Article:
Additionally, the AP may face challenges without having access to a supervisor on-site if they require support during patient sessions due to a crisis for example. Mental health services often encounter crises where immediate and expert interventions are necessary. Some APs may have vast experience with managing risk but even then in complex cases, an experienced professional may be required. 

To overcome this, if there is only an AP on-site, another professional working within the service should be appointed if the AP requires further support during patient interactions. 

4. Some APs are new to the profession and lack expertise

As stated, some APs may have already had vast experience working within the mental health sector, but some may have had less training and experience which makes it difficult for them to provide the best possible care.

To overcome this, it is important that your organisation provides comprehensive training, support and access to resources for APs to continuously build on their knowledge, and become familiar with the client group and day-to-day work. 

5. Doing a job usually reserved for fully qualified Psychologists can trigger APs’ Impostor Syndrome

Speaking as an AP myself who worked independently within an addiction service, my impostor syndrome was heightened. Impostor syndrome can be described as feeling “like a fraud”, experiencing self-doubt and viewing yourself as incompetent. Impostor syndrome is a common feeling, experienced by different people across different professions. 

Due to the heavy workload and my own perception that “I am not competent enough” or “I am not qualified enough” (due to not having completed my doctoral degree yet), I felt like an impostor. This feeling reduced my self-esteem, increased anxiety, underestimated my skills and impacted my relationships with colleagues. However, regular supervision created a safe space for me to discuss doubts and concerns, with my supervisor providing feedback, guidance, and reassurance. 

Although a personal experience, perhaps, impostor syndrome is being experienced by APs who are working on-site independently, and all professionals for that matter. This highlights the importance of assessing the well-being of your employees and providing adequate support and training.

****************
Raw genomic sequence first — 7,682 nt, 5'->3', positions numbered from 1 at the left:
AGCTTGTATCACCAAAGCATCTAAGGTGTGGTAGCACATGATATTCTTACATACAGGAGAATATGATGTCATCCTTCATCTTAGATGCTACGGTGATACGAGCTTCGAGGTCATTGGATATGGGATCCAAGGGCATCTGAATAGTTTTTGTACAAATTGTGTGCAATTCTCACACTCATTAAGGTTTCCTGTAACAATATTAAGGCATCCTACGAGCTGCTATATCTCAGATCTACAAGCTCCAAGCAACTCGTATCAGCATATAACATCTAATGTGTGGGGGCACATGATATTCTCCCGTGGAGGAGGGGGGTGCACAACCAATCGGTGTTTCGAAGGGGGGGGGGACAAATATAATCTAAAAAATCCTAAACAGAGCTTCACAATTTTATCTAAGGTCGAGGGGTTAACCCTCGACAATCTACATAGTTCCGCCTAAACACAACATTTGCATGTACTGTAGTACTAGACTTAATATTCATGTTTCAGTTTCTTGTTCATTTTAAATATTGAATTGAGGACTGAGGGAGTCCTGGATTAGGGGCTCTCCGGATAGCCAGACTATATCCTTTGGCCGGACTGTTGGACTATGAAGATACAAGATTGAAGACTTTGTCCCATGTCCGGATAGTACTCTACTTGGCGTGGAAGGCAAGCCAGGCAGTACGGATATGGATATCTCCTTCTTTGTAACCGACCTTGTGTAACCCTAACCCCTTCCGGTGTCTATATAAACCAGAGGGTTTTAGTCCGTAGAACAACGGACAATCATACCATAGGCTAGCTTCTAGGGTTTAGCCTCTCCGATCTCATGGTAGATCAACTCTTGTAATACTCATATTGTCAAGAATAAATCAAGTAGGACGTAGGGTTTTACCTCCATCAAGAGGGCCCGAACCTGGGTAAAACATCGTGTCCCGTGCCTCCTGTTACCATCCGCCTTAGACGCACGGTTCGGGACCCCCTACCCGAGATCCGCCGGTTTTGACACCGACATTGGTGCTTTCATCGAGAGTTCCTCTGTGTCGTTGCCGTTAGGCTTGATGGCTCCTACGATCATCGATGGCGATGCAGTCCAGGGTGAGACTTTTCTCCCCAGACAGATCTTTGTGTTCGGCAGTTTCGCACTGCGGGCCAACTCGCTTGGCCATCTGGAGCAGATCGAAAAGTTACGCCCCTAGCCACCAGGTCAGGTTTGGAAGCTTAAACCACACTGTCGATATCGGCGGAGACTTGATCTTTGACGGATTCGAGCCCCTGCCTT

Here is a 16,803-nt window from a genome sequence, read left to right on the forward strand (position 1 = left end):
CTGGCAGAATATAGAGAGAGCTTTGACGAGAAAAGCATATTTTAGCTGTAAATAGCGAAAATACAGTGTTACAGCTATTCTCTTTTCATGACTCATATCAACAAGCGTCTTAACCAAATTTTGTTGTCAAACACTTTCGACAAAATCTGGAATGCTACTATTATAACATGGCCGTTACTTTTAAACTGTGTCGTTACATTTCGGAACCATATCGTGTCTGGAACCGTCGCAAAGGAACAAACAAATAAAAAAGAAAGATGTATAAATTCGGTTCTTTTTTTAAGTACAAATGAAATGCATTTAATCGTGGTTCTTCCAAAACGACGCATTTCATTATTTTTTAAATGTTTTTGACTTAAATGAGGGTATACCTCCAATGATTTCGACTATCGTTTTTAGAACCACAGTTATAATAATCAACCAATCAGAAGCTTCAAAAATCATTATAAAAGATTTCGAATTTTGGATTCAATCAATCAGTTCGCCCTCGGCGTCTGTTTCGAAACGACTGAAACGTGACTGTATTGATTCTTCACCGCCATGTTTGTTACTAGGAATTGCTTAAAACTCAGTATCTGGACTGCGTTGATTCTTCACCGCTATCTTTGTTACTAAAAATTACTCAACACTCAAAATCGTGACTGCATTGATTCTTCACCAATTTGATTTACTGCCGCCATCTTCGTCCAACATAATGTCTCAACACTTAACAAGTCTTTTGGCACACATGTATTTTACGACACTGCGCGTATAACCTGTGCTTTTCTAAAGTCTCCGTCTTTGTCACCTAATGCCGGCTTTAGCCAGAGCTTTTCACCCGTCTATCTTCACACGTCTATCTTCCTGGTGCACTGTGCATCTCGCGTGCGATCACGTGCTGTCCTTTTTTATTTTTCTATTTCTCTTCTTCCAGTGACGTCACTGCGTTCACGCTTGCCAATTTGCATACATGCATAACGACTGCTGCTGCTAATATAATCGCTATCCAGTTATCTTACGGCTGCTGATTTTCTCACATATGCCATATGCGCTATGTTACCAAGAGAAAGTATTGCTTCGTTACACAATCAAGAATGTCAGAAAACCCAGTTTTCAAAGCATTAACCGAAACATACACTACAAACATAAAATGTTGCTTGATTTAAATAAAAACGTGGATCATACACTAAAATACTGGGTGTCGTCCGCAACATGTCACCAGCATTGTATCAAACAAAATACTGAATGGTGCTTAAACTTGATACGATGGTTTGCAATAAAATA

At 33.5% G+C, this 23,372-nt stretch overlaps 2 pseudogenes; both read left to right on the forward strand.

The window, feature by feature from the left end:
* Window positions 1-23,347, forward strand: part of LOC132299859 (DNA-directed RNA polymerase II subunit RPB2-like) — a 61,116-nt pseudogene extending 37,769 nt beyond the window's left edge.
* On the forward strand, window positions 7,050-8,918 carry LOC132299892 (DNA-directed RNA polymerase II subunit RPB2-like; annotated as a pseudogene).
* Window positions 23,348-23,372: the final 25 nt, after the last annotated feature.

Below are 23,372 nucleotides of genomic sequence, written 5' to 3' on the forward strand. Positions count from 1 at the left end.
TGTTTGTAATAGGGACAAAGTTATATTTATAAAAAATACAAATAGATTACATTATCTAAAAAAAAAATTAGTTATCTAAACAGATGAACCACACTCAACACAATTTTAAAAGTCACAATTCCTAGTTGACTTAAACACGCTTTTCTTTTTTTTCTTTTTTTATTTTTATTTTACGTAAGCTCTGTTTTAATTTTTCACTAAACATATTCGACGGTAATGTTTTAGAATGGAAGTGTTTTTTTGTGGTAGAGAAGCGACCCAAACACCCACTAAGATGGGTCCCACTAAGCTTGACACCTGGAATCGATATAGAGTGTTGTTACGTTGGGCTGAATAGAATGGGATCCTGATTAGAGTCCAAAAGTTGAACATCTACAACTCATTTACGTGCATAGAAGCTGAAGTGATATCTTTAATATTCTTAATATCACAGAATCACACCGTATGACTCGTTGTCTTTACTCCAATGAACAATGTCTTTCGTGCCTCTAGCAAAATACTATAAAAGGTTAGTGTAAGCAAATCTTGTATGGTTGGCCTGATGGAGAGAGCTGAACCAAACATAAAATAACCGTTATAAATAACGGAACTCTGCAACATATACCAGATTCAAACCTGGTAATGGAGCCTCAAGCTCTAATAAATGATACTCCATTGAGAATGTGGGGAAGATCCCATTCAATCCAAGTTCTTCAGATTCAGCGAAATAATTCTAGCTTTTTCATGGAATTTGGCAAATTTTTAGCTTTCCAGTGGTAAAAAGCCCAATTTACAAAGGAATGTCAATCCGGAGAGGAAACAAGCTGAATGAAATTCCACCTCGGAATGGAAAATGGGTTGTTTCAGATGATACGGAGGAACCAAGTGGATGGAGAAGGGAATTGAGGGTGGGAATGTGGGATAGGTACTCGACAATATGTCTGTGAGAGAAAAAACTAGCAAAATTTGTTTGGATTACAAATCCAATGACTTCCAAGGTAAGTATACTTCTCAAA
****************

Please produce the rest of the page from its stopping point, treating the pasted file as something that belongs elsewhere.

Still wondering if you should have an AP running your Psychological Service? Here’s what you can do

We have addressed the crucial decision of having only an AP on-site and the associated benefits and challenges.

Throughout, we have shed light on the potential risks of hiring only APs. We also argued that what makes a competent professional is not the doctoral title of psychology but, rather, their competence, training and experience.

At RESET, we understand the hesitations around APs working as sole practitioners and we aim to provide insights and guidance so, if you are still wondering whether you can have an AP run your Psychological Service, here are four things you can do:

  • Evaluate your specific requirements, resources, and client group
  • Consider legal and ethical standards in your country 
  • Ensure your APs receive the support and training they need and embrace their potential 
  • Recognise APs capabilities and address the outlined risks

If you are looking for ways to reduce the revolving door, improve patient adherence or provide a Psychologically Informed Environment – PIE, you can take our 3 min free quiz and receive a detailed report to help you take the first steps in creating a PIE in your workplace.

Msc Saiyuri Naidu is a Senior Assistant Psychologist at the RESET Health Group and an MSc Clinical Psychology Graduate with a special interest in trauma and how this can affect an individual’s mind and body.